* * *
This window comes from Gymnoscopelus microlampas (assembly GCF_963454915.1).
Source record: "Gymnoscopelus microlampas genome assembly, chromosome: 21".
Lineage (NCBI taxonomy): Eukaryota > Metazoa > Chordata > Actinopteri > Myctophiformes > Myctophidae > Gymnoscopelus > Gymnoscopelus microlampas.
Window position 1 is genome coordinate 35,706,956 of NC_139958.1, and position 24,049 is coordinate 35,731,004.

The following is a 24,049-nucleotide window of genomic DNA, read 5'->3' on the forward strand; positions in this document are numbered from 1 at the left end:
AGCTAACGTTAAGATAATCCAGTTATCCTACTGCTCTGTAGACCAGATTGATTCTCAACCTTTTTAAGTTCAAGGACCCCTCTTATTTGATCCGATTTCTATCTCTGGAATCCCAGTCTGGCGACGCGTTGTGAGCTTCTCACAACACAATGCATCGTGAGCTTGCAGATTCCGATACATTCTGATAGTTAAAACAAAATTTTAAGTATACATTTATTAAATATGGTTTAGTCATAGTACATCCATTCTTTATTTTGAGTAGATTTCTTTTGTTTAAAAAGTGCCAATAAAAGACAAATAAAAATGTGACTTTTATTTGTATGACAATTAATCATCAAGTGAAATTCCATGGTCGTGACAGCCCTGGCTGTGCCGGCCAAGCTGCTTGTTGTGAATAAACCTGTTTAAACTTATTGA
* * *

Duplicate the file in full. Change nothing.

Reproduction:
This window comes from Gymnoscopelus microlampas (assembly GCF_963454915.1).
Source record: "Gymnoscopelus microlampas genome assembly, chromosome: 21".
Lineage (NCBI taxonomy): Eukaryota > Metazoa > Chordata > Actinopteri > Myctophiformes > Myctophidae > Gymnoscopelus > Gymnoscopelus microlampas.
Window position 1 is genome coordinate 35,706,956 of NC_139958.1, and position 24,049 is coordinate 35,731,004.

The following is a 24,049-nucleotide window of genomic DNA, read 5'->3' on the forward strand; positions in this document are numbered from 1 at the left end:
AGCTAACGTTAAGATAATCCAGTTATCCTACTGCTCTGTAGACCAGATTGATTCTCAACCTTTTTAAGTTCAAGGACCCCTCTTATTTGATCCGATTTCTATCTCTGGAATCCCAGTCTGGCGACGCGTTGTGAGCTTCTCACAACACAATGCATCGTGAGCTTGCAGATTCCGATACATTCTGATAGTTAAAACAAAATTTTAAGTATACATTTATTAAATATGGTTTAGTCATAGTACATCCATTCTTTATTTTGAGTAGATTTCTTTTGTTTAAAAAGTGCCAATAAAAGACAAATAAAAATGTGACTTTTATTTGTATGACAATTAATCATCAAGTGAAATTCCATGGTCGTGACAGCCCTGGCTGTGCCGGCCAAGCTGCTTGTTGTGAATAAACCTGTTTAAACTTATTGA